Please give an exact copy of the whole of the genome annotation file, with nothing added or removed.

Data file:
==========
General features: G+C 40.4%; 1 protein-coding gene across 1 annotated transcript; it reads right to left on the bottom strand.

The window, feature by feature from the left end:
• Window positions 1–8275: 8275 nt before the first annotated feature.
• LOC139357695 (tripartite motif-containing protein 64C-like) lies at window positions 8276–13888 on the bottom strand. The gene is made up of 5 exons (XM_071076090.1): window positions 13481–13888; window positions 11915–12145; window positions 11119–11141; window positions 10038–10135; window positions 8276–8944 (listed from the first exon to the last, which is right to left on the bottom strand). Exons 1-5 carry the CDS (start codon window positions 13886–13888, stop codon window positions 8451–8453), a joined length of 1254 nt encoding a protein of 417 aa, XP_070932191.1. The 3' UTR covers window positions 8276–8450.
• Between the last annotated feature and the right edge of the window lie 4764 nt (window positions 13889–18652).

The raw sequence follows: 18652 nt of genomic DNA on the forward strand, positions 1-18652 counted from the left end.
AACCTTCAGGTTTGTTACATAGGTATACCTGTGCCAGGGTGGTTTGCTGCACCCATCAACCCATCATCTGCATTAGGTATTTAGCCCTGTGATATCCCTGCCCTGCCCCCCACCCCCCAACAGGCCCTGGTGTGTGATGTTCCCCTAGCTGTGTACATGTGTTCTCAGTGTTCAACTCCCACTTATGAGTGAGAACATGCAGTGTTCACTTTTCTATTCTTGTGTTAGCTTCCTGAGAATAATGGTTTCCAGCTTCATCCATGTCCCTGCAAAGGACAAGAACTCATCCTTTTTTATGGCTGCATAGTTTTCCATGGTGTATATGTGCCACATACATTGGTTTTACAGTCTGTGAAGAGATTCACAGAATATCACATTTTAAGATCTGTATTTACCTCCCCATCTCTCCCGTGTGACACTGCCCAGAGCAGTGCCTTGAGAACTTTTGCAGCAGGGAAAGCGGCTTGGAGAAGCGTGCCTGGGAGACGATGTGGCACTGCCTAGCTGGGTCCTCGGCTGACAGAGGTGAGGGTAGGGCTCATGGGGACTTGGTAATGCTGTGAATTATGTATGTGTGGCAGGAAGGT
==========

General features: G+C 40.4%; 1 protein-coding gene across 1 annotated transcript; it reads right to left on the bottom strand.

The window, feature by feature from the left end:
• Window positions 1–8275: 8275 nt before the first annotated feature.
• LOC139357695 (tripartite motif-containing protein 64C-like) lies at window positions 8276–13888 on the bottom strand. The gene is made up of 5 exons (XM_071076090.1): window positions 13481–13888; window positions 11915–12145; window positions 11119–11141; window positions 10038–10135; window positions 8276–8944 (listed from the first exon to the last, which is right to left on the bottom strand). Exons 1-5 carry the CDS (start codon window positions 13886–13888, stop codon window positions 8451–8453), a joined length of 1254 nt encoding a protein of 417 aa, XP_070932191.1. The 3' UTR covers window positions 8276–8450.
• Between the last annotated feature and the right edge of the window lie 4764 nt (window positions 13889–18652).

The raw sequence follows: 18652 nt of genomic DNA on the forward strand, positions 1-18652 counted from the left end.
AACCTTCAGGTTTGTTACATAGGTATACCTGTGCCAGGGTGGTTTGCTGCACCCATCAACCCATCATCTGCATTAGGTATTTAGCCCTGTGATATCCCTGCCCTGCCCCCCACCCCCCAACAGGCCCTGGTGTGTGATGTTCCCCTAGCTGTGTACATGTGTTCTCAGTGTTCAACTCCCACTTATGAGTGAGAACATGCAGTGTTCACTTTTCTATTCTTGTGTTAGCTTCCTGAGAATAATGGTTTCCAGCTTCATCCATGTCCCTGCAAAGGACAAGAACTCATCCTTTTTTATGGCTGCATAGTTTTCCATGGTGTATATGTGCCACATACATTGGTTTTACAGTCTGTGAAGAGATTCACAGAATATCACATTTTAAGATCTGTATTTACCTCCCCATCTCTCCCGTGTGACACTGCCCAGAGCAGTGCCTTGAGAACTTTTGCAGCAGGGAAAGCGGCTTGGAGAAGCGTGCCTGGGAGACGATGTGGCACTGCCTAGCTGGGTCCTCGGCTGACAGAGGTGAGGGTAGGGCTCATGGGGACTTGGTAATGCTGTGAATTATGTATGTGTGGCAGGAAGGT